Ecosystem Ownage

Does Amazon Really Want to Build A Smartphone?

You get a phone! And you get a phone!
jeff bezos2 Does Amazon Really Want to Build A Smartphone?

"Should we just shrink it?"

Hard on the heels of last week’s Facebook phone rumors comes new smartphone pot-stirring on the part of Wired. The question: Why shouldn’t Amazon take its foothold in the tablet market and tackle smartphones? Uh, we can think of a couple of reasons.

This isn’t the first mention of an Amazon smartphone. Back in November, All Things D got hold of a note that predicted the device would be launched by the end of the year, based on backdoor intel (called channel checks) from Amazon’s Asian suppliers. The memo suggests the phone would cost $150 to $170 to build–and of course, Amazon has never been shy about cutting it close on margins. Now that it’s already May, Wired runs the pros and cons. The ability to sell on its own homepage is not to be underestimated as an advantage. ABI Research analyst  Aapo Markkanen–who calls a smartphone “a logical next step” for Amazon–points to the “lock-in effect” of the company’s content ecosystem:

If Amazon builds up a sizable customer base for its devices, and many of those customers find its content offerings appealing enough, then that would mean a tougher market environment for Apple, as well.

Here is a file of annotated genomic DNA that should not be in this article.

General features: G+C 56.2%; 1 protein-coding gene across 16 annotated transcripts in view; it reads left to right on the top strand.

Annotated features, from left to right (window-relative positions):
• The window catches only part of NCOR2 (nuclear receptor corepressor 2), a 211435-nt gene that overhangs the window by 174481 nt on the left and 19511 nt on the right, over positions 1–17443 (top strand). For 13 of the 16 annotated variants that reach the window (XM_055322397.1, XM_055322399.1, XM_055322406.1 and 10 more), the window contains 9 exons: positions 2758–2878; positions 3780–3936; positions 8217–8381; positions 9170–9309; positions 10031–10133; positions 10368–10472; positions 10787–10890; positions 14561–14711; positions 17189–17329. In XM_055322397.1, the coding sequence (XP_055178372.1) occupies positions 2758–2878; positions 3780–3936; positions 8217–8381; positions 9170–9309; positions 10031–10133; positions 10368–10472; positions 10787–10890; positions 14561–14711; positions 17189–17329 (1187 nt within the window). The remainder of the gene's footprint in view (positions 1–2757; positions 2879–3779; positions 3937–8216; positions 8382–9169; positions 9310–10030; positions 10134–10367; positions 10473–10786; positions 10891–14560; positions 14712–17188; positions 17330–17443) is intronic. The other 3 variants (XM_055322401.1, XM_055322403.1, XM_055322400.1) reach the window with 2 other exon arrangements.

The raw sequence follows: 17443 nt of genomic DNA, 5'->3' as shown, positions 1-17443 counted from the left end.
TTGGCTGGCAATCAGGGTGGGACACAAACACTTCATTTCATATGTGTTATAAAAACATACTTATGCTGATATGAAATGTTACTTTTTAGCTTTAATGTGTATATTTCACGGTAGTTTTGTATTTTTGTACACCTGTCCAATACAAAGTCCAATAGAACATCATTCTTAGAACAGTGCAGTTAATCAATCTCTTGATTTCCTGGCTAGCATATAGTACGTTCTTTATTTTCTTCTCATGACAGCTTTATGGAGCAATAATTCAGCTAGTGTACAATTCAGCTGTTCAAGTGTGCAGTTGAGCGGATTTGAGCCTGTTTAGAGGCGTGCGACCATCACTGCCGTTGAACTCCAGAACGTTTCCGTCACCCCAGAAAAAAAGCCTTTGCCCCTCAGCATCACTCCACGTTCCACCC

But it’s worth noting that the Android smartphone space is a whole different kettle of fish than the Android tablet space upon Amazon’s advent. There’s already a whole bunch of competitors fighting for position, and Amazon wouldn’t exactly be able to waltz in as the heir presumptive. Nor has Amazon’s relationship with app developers always been rosy, either.

All this follows yet another spate of ill-sourced speculation regarding Facebook’s long-rumored smartphone. DigitTimes claimed HTC is developing such a device with an eye to a Q3 launch, but there’s a good chance that’s utter nonsense.

Given all the rampant rumor-mongering, we can’t help but wonder what might be percolating in the minds of those behind “Newco,” Barnes & Noble’s nascent Microsoft-funded, Nook-making subsidiary. Let’s take another look at the kicker to yesterday’s press release:

Barnes & Noble and Microsoft have settled their patent litigation, and moving forward, Barnes & Noble and Newco will have a royalty-bearing license under Microsoft’s patents for its NOOK eReader and Tablet products. This paves the way for both companies to collaborate and reach a broader set of customers.

Just saying. 

Follow Kelly Faircloth on Twitter or via RSS. kfaircloth@observer.com